- Horror films and attractions are becoming increasingly popular.
- USC experts have examined why people enjoy being scared.
- Findings suggest that a desire for self-discovery and collective fears play a large role in why we love being afraid.
Researchers have seemingly uncovered the reason why people like to be scared, and the truth is scarier than you might think. With spooky flicks and haunted houses, the horror industry is booming and its creators are raking in millions. According to Bizfluent, horror films brought in $413 million in 2012 and they are generally cheap to produce.
The Possession, which stars Jeffrey Dean Morgan and Kyra Sedgwick, earned $49 million with a $14 million production budget, per Box Office Mojo. Similarly, Sinister raked in $48 million domestically, but only cost $3 million to create.
Meanwhile, haunted attractions, theme parks, and other interactive experiences have proven to be just as successful. According to Forbes, Universal Studios’ Halloween Horror Nights brings in nearly 35,000 visitors nightly. The company spends close to $100 million putting on the famed horror production, which generated $575 million in sales in 2022.
Why do people like being scared?
A 2018 report by the University of Southern California, examined the reasons why people like being scared and the findings are interesting. Irving Biederman, a specialist in cognitive neuroscience, explained that some people seek shocking content as a means to break away from their comfort zones.
“We like novelty, something that departs from our everyday experience,” Irving said. “Some of the attraction of being scared comes from the deviation of having a new experience that we know is safe.”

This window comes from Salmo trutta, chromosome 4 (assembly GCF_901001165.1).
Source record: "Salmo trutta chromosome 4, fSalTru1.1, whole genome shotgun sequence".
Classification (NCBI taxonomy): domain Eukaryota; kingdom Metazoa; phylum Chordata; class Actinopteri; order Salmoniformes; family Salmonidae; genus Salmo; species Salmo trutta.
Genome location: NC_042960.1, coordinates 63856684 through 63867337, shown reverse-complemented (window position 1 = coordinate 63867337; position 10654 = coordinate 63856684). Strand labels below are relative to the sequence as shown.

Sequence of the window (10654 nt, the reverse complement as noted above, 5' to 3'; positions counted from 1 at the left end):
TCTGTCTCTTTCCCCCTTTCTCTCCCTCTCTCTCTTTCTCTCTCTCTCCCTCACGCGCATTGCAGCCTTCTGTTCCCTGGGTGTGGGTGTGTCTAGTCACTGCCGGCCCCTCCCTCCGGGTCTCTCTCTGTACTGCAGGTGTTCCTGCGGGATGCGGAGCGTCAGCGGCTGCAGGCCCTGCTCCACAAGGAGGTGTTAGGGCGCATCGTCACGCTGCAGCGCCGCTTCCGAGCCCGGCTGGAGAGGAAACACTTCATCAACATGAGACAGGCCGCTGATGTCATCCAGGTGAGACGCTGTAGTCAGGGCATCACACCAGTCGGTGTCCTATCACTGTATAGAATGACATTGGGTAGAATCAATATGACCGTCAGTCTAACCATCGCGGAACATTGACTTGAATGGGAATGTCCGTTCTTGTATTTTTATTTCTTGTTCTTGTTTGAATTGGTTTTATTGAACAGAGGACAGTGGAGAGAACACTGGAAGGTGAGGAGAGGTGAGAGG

Irving’s sentiments were echoed by Tok Thompson, an associate professor of anthropology and communication at USC Dornsife. Tok suggested that teens particularly enjoy the thrill of being scared because they are often looking for ways to define their identity. “They are away from their parents and are often trying to test themselves, to figure out what scares them,” he said.
Thompson also points to the hidden messages included in some horror films, that are reminiscent of fables previously used to instill values. He suggested that folklore can also contain historical significance, as the stories tell secrets about a society’s past. “There’s an interesting role these monsters play in shaping our cultures,” Tok said. “And people are constantly reinventing these stories to talk about what they fear and are haunted by.”
Be warned — it's possible to be scared to death!
Many people enjoy scary content, but people should try to avoid getting too scared if possible. In an interview with NPR, Dr. Martin Samuels warned that strong emotions can often result in a person being literally scared to death.
“It can happen with positive or negative emotions,” he said. “It's important to emphasize that it's a very rare phenomenon.” Dr. Samuels, a professor of neurology at Harvard Medical School, warned that excitement during sporting events and seemingly unavoidable threats can also result in sudden death.